With the mayoral race as a backdrop, city council struggles over budget


Saul Bellow of Chicago wrote: “The politics of the city is a comedic opera. But in Boston right now, they’re more like the pages of a comic book because the slugfests outnumber the tunes.

Last week’s city council meeting featured pieces of both, as councilors maneuvered to approve their version of interim Mayor Kim Janey’s multibillion-dollar spending plan a day before the new fiscal year began.

A mayoral race, with three councilors vying for the highest post in town hall, served as the backdrop. But most of the punches came from East Boston brawler not running for mayor: Lydia Edwards of District 1, who said she still had reservations about the budget and called the drafting process of the budget for “this merry-go-round, this little farce.”

Earlier this month, she hit back at comments made by Jon Santiago, the South End state representative, who is one of the top six mayoral candidates. Watching the setbacks play out between the acting mayor and councilors, he took to Twitter to urge them to make peace instead of turning the budget into “political football”.

Edwards was ready. “Maybe you should be more concerned with making your own budget than what happens on the board,” she said. (As of this writing, Beacon Hill lawmakers still have not sent their annual state budget, which is expected to be ten times the city’s, to Governor Baker’s office, even though the new fiscal year began on July 1.)

Edwards ultimately voted for a budget, but once again presented a proposal that she led that would expand the council’s budget-drafting powers. Attorney General Maura Healey’s office has given the proposal the green light to see it in the citywide November ballot.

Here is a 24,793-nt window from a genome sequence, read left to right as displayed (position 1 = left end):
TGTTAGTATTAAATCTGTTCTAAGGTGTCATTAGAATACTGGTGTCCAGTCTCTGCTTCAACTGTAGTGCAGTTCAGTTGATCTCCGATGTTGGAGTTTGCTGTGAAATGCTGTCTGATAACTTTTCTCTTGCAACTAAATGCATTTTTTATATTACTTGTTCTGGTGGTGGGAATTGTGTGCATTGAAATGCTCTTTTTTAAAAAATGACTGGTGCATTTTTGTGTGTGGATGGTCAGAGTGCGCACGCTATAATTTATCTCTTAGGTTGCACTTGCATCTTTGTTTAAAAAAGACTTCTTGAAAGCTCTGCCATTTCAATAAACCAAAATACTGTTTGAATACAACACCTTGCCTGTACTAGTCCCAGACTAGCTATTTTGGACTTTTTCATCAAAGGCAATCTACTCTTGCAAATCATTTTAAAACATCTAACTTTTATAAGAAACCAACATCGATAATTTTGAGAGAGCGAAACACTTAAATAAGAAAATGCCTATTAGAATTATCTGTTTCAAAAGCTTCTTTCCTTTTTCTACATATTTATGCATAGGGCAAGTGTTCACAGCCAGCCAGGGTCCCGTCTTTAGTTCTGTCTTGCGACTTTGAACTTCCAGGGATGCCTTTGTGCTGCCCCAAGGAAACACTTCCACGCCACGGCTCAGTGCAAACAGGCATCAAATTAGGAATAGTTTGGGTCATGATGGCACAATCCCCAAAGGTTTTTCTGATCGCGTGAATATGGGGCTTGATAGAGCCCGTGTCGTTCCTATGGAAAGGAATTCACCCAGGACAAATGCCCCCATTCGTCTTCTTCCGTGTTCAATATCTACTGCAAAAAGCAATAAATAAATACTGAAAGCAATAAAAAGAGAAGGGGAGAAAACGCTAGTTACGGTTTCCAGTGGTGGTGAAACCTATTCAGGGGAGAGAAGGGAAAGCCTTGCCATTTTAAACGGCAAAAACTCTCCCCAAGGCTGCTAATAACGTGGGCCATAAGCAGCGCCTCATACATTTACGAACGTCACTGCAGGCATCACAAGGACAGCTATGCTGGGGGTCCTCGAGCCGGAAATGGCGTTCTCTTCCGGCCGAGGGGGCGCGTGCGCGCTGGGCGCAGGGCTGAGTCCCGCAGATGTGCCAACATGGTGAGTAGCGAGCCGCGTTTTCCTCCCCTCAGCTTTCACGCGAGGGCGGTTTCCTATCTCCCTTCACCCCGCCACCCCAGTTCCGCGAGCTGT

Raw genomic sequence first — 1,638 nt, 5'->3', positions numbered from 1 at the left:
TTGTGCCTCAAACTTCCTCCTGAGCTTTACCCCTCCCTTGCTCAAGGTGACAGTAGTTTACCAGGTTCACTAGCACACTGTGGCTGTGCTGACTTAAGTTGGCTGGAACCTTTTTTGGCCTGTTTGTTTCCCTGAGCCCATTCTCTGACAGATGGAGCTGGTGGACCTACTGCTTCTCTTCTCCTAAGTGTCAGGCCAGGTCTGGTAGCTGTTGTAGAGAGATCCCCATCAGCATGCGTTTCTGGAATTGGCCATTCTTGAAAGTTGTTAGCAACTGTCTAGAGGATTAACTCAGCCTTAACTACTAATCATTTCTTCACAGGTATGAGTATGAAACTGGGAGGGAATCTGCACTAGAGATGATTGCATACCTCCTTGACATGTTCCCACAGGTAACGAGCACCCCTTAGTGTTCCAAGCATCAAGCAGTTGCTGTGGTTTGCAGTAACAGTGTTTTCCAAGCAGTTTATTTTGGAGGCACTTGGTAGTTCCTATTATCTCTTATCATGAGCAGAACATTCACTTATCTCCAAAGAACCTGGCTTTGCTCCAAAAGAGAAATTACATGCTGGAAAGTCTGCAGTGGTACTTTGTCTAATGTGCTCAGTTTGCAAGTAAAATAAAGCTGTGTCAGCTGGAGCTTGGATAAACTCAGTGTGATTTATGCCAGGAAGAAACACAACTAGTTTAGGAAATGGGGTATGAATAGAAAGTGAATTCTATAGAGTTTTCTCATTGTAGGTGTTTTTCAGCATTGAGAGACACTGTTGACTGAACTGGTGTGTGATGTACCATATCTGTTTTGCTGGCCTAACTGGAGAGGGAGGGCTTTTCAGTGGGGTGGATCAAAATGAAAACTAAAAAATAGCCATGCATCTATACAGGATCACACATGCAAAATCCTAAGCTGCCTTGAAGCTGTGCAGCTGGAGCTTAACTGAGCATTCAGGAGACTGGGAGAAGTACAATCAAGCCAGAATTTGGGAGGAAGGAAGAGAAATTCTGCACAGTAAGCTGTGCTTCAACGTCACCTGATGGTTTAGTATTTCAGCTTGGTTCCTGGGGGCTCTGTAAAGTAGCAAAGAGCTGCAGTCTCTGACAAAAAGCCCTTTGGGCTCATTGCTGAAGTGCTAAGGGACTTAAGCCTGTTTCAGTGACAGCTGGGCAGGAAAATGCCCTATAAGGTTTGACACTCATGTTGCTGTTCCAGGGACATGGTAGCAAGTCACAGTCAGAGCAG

“We are powerful, we can go hand in hand” with the mayor, said Edwards. “I think this budget will pass like a kidney stone, but it will pass,” she added before the vote.

Kidney Stone No.1, the city’s $ 3.67 billion operating budget, was passed 10-2, with At-Large Councilor Michelle Wu and Andrea Campbell of District 4 both running for election. town hall, voting “no”.

Wu said she voted “no” because the budget was “not in line at the moment.” “We have to get to a place where we address the set of underlying challenges,” she said.

Campbell said she voted no on both the operating budget and the separately allocated school budget ($ 1.3 billion) as they fail to ensure police accountability, improve infrastructure of the BPS and to create solutions to the problems of “Mass and Cass”.

“It’s not political for me; it’s about getting the job done and standing up for those who are not seen or heard, ”said Campbell, who said she recently answered a phone call from a union police officer who turned up. apologized for attacking her personally while pushing for greater reform in the Boston Police Department scandal. According to Campbell, the appellant stated that when he saw his former union leader, accused of child molestation, benched by his superiors, “I thought he was on duty because it was a case of domestic violence “.

Campbell told his Council colleagues: “I refuse to say that we have to wait until the next budget cycle to fix these problems which continue to worsen”

The adoption of the operating budget came at a low point in relations between the City Council and the deputy mayor.

Last week, the Janey administration sought to put in place a $ 31.5 million mini-budget as a sweetener for advisers willing to agree to its spending plans. This budget sends $ 3 million in federal funding to the region known as “Mass and Cass”, which struggles with drug trafficking and homelessness. The smaller budget, which passed, 11-0, also includes $ 2 million for full-time social workers in Boston public schools, money for youth jobs and for the new Office of the police accountability and transparency, and permanent outdoor dining in the city.

With this being their last meeting before summer recess, the councilors clashed again after adopting Janey’s spending plans. Frank Baker of District 3 made a last minute offer for council approval on an $ 850,000 grant for an already existing information-sharing center for the police, but it was blocked by Councilor Campbell and d ‘others who said the Boston Regional Intelligence Center (BRIC) lacks transparency while maintaining a database on gangs. The grant was blocked by a 4-8 vote.

With that, the council meeting was over, and the slugfests moved from town hall to election campaign,

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